-- Last Updated: Dec-13-12 9:03 AM EST --
...... you've chosen well with the 3M Vinylester filler . One of my favorites for boat hull work .
Tip ... don't use "too much" of the blue catylyst cream , and only mix a golf ball size (max) at one time (a little less than a 3/4" line of it on a golf ball size of resin putty works just as good , maybe better , it will set almost as fast , don't worry !!) . This 3M Vinylester filler sets up fast , which is good cause you can be sanding out (faring) your fill and going over it again in 10-12 mins. in warm temps. .
Get yourself a 1/2" piece of smooth plywood about 16" x 8" to use as your mixing board . Scrape any remainder of the mix off your mixing board before it sets up (use a wider blade for that , like a 4"-6" drywall knife) , be sure to sand the board just before mixing next batch .
You'll need a "stiff" 1-1/2" putty knife for the mixing , and the the same putty knife can be used for the filling on the hull ... tip , wipe yor knives w/acetone before the stuff hardens on them , and lay the knives on the sander to "clean them better" before next mix and fill session . You must have very clean knives to do the filling , cause you use one knife to hold the mix in one hand , and the other to scrape a bit off of the holding knife for the other hand to do the filling , a two handed two knife job . !!
You should have a random orbit sander , I consider it a necessity . A Dewalt 5" is a good one . This will make all your mass sanding (including the mixing board) much faster and easier on you .
Sand by hand any detail areas that may have profiles the sander can't accomplish (sharp chines , stem radius , etc. ... it's very helpful to wrap the sand paper around various block shapes such as a 1-1/2" x (6" long) x 3/4" , and a 3" x (4" long) x 3/4" . These will work nicely for long sanding strokes , similar to how a hand plane is used on wood .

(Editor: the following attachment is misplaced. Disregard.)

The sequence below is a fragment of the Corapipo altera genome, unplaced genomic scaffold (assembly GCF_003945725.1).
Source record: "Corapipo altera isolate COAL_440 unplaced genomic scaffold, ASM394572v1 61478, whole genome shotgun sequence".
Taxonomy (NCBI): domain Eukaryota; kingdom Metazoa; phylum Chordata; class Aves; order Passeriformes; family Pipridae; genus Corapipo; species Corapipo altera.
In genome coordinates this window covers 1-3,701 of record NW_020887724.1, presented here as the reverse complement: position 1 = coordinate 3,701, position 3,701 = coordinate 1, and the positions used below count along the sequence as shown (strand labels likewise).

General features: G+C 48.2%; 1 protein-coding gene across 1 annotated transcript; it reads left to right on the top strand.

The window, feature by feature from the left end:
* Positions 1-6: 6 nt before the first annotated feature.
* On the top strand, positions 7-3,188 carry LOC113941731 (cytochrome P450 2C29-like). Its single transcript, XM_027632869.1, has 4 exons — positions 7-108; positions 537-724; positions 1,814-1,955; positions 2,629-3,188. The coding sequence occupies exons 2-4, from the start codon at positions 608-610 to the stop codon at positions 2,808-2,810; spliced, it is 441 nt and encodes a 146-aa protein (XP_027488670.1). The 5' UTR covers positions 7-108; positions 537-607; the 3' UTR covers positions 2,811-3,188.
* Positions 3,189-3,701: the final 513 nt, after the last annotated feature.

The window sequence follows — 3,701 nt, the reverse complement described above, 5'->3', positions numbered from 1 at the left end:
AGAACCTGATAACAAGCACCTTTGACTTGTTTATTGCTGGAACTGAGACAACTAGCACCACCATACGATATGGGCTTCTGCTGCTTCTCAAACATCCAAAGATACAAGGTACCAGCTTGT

Another tip is to go over your filled areas with gelcoat . Just use the gelcoat the same way as the 3M filler , apply and sand fare . This works as a finer filler for very small pin holes , etc. . You will find that filling an area more than once works best . This way you can build up to what you want as opposed to trying for a one fill and sand approach (although that works fine on some areas) .
#80 to start sand out smoothing , #150 to refine , #220 and even the occassional #320 to refine the smoothness for finish ... You can get 5" sand pads for the sander in 5 packs (do it) , and you should have a few sheets of sand paper (#80 , #150 , #220) for the hand sanding work also . Just cut the sheets to fit snugly around your blocks w/a slight overlap on the up side .
Once you have your hull filled and fared to your satisfaction ... final wipe off w/acetone before painting . The acetone wipe should be done on a specific work area also after each sanding , or before next filling (buy a gallon and use disposable gloves) .
As for the painting ... the boat hull bottom paint is a good choice . A "Copolymer Self ablating" bottom paint wears itself away smoothly over time and is easy to re-coat in the future . I thinks it's the way to go because it's tough stuff and can be found reasonably inexpensive . If using the ablative bottom paint it's important you make sure it is a "Copolymer" ablative paint.
This link will bring you up to snuff on the ablative paints .
oh yeah almost forgot ... give the hull a good sanding out with the #80 and #150 and then wipe w/acetone ... "before" starting the fill and faring process (bet you figured that already though) .
A good prep job is important (I think) . It's not a hard job but it takes a bit of time cause of all those fills and faring out . Expect to have several individual fill and sand sessions (several different days of work) . You appreciate the time you spent up front doing the prep when you see the outcome of the easy job ... the painting .